Nostalgia Day 18: Travel Postcards

October 18, 2012
Did you ever send postcards back home to friends and family on your travels? I think most of us have. I used to love to look through the postcard racks when I was a kid.

Postcards have been around since the 1870's. offers this definition of the most popular type of postcards, the View Card:

View cards have, since postcards began, been the mainstay of the collecting field. People have long collected and traded cards of their home towns and places they have visited. View cards offer historic reference to buildings, streets, and even towns which may no longer exist or that have changed significantly over time. Even views produced in the photochrome (chrome) era may no longer look the same. The earliest cards offer much in the social history of the times as we look at early forms of travel and the beginnings of telegraph, telephone and power lines. The messages written on the cards often give us insight as to the picture shown or the sentiments of the day.

The formal name for postcard collecting is deltiology. Deltiology is the third largest collectible hobby in the world.

I am not a deltiologist but I do have quite a few old postcards. Today I am sharing just six.

The postcards I am sharing today are vintage view cards from northern Minnesota that were either my parents' or grandparents' cards:

The first one is a linen type postcard of Weggum Mine in Hibbing, Minnesota. Euclid 15-ton trucks loading and dumping iron ore onto conveyor screening plant. Geniune Curteich-Chicago "CT Art-Colortone.

Also Hibbing, Minnesota. Looking west with Village Hall and Howard Street in center and High School and Memorial Building at left. This is also a linen type postcard from the same maker.

This postcard of Mountain Iron, Minnesota, calls Mt. Iron the birthplace of the Mesabi Range. "Tour Taconite plants, fish, hunt and relax in Mt. Iron". This is a Plastichrome postcard by Colourpicture Publishers, Inc.

This is a black and white photo postcard of the toll bridge connecting Fort Frances, Ontario, and International Falls, Minnesota.

My parents attended this high school in Bagley, Minnesota. This black and white postcard was an Eagle Post Card View, Co. card.

Also from Bagley, Minnesota, the Shamrock Motel. Look at the cars in the photo and you know it's an old postcard. The card is by A Pearson Co, Inc.

Old view cards helped us remember our travels.

Thanks for reading my blog, Carlene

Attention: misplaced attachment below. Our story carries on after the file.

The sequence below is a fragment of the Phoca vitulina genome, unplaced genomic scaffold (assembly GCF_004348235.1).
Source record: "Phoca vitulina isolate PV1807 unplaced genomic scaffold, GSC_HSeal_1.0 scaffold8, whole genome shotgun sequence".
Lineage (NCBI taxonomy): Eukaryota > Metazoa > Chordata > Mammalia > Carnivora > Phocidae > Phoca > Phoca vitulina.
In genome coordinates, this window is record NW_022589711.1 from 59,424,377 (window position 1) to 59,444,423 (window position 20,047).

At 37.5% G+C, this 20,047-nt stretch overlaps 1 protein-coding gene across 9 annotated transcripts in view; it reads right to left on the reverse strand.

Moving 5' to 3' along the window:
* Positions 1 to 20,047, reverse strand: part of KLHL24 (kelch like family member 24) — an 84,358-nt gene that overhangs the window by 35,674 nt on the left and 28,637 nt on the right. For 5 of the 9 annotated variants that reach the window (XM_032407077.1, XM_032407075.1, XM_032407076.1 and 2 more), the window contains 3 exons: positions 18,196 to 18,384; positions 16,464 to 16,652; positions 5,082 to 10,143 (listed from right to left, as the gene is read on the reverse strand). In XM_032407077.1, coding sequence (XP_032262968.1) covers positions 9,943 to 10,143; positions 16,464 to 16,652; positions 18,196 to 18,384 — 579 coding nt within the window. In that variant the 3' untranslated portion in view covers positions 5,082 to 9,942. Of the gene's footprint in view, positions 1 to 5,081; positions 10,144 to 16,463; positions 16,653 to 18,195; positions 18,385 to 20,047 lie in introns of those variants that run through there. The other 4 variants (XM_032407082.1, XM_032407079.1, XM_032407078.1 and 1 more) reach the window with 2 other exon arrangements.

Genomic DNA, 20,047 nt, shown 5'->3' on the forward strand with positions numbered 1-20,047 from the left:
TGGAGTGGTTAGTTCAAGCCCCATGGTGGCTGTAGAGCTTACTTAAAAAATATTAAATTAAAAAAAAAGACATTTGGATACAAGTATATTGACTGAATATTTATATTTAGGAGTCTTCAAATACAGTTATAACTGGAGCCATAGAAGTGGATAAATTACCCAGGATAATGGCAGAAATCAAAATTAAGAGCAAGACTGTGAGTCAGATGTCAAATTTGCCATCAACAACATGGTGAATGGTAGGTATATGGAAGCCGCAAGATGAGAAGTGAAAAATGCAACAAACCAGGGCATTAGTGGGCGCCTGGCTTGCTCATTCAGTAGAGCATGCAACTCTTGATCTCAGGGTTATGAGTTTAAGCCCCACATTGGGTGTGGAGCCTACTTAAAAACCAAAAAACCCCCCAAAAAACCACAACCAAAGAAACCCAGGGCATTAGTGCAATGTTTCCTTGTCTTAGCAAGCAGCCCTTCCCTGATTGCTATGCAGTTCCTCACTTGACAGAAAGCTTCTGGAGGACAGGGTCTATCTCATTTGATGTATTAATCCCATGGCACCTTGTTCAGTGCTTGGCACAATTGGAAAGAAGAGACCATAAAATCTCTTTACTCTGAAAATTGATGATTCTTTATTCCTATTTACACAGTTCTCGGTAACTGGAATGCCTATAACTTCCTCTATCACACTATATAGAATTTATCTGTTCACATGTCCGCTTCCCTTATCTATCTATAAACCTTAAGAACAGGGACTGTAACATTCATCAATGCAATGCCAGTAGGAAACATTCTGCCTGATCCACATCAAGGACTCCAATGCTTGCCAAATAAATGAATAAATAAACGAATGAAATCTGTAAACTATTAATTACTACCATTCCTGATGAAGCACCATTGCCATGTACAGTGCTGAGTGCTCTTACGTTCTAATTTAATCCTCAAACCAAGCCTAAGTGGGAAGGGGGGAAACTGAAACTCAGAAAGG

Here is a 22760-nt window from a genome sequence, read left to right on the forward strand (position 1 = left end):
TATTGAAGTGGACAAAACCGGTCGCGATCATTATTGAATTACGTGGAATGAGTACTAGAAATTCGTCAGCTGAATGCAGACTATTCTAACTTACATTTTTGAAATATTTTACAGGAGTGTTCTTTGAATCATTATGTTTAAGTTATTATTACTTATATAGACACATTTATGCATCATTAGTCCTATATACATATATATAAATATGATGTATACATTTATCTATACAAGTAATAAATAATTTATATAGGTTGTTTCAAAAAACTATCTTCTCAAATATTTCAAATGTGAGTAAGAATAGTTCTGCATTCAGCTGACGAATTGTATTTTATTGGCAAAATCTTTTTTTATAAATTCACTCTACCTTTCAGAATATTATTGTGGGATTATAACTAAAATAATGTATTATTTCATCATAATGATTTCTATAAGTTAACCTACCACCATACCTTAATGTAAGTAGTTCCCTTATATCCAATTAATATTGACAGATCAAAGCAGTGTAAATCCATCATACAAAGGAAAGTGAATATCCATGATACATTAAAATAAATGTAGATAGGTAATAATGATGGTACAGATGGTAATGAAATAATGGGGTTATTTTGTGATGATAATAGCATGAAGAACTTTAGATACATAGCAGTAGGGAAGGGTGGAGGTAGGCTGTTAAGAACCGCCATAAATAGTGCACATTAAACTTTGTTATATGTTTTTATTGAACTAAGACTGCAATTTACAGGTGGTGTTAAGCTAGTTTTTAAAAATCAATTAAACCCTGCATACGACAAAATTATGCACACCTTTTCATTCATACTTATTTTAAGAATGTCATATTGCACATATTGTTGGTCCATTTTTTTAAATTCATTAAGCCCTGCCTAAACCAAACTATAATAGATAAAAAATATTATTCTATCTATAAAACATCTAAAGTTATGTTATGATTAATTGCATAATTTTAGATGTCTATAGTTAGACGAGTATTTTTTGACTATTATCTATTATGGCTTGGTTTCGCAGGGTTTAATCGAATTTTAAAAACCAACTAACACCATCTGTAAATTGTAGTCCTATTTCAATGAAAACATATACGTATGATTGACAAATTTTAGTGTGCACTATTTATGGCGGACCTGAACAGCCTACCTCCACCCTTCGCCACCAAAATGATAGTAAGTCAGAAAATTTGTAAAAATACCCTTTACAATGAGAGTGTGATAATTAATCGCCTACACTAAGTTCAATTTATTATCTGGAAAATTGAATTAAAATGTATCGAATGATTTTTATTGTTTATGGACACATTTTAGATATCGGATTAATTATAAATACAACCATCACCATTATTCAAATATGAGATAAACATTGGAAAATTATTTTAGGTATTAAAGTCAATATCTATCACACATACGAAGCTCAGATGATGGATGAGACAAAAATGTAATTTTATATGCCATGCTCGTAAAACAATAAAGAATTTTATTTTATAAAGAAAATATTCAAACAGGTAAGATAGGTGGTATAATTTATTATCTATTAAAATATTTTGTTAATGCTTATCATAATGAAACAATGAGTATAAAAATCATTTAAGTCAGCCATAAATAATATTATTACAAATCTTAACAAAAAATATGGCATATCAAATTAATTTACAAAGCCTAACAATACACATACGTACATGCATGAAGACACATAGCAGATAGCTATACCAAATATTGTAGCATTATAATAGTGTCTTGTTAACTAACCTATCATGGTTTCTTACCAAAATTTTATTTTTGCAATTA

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  1. Carlene, You have some great postcards in your collection. I have a few old ones but most are from our travels that I collect. I look for a few to keep when we travel. Thanks for sharing.

    The French Hutch

  2. I love old postcards too! My son recently found a couple from the 1960's that were from Biloxi, MS. I didn't even recognize the buildings! Thanks for the recent visit!

  3. I love old postcards. Ones from a hometown are fun to see. I love reading the backs too, just found and scanned a bunch from when my Great Grandparents went to Niagra Falls in 1911!

  4. I may be a deltiologists, but I didn't know it. I have a large postcard collection that, like yours, began with some I found in my family home. You have some really great cards. I always love postcards of hotels. They make me think of family vacations. Very interesting post. Although I do have a good number of postcards, I didn't know a lot of the informa-tion you posted. Hope you have a great weekend. laurie

  5. How fun! I tried to find our house in the postcard (it was one of the first on our street) but I think the artist made a few changes and added the slashes of red coloring. I do recognize many of the buildings on Howard Street, but many have been demolished, too.

  6. I love the motel shots and the view of the town that was once so homey. The motels remind me of our summer vacations when I was a kid. We always got postcards of hotels we stayed at. Wish I still had them. I remember many of the places because i remember the postcards. Great memories, as always!

  7. I love old postcards! Thanks for joining me at HSH!


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